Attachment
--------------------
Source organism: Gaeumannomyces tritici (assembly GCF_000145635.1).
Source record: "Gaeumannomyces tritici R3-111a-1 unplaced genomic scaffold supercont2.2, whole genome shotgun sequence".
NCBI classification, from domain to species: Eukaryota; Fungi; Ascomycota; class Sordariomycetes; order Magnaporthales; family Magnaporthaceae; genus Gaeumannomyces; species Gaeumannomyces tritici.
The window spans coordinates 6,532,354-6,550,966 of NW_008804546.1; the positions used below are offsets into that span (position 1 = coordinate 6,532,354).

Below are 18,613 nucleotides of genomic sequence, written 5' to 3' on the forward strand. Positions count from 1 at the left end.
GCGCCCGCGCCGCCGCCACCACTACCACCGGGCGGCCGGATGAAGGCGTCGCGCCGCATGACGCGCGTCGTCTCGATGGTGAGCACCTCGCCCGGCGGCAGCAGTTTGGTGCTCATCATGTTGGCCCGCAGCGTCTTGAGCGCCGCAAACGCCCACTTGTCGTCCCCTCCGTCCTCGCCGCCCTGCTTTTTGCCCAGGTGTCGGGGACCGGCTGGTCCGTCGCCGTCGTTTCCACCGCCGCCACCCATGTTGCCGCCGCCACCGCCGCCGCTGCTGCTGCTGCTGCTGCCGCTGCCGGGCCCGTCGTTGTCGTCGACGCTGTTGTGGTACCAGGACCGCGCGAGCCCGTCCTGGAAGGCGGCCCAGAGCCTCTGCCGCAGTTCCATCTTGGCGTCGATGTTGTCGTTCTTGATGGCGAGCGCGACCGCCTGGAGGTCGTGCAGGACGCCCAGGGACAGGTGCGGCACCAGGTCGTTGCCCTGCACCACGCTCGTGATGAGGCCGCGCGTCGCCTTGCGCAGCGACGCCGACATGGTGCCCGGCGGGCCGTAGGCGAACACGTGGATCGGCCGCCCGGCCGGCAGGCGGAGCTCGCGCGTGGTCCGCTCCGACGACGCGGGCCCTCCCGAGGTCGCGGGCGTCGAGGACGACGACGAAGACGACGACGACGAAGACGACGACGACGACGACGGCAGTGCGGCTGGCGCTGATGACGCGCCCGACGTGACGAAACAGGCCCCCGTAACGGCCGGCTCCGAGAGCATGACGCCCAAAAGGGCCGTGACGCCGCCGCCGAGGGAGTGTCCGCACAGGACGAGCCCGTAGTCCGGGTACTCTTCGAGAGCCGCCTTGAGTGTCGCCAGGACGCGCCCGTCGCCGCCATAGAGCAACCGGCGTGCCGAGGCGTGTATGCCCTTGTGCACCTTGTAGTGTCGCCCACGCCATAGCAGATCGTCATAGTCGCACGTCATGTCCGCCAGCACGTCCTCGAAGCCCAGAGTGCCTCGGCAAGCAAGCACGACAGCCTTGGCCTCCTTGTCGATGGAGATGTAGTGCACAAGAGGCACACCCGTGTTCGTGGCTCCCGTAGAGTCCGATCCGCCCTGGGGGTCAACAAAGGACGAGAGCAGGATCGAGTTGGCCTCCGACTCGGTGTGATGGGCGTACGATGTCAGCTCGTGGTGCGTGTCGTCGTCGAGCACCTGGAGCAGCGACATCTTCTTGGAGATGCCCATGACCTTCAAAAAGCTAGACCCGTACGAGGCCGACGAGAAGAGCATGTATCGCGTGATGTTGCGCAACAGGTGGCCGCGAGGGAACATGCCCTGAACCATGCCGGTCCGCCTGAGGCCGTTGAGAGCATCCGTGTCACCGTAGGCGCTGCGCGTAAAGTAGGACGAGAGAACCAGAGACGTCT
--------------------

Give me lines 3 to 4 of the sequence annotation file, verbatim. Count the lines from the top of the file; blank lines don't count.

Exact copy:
NCBI classification, from domain to species: Eukaryota; Fungi; Ascomycota; class Sordariomycetes; order Magnaporthales; family Magnaporthaceae; genus Gaeumannomyces; species Gaeumannomyces tritici.
The window spans coordinates 6,532,354-6,550,966 of NW_008804546.1; the positions used below are offsets into that span (position 1 = coordinate 6,532,354).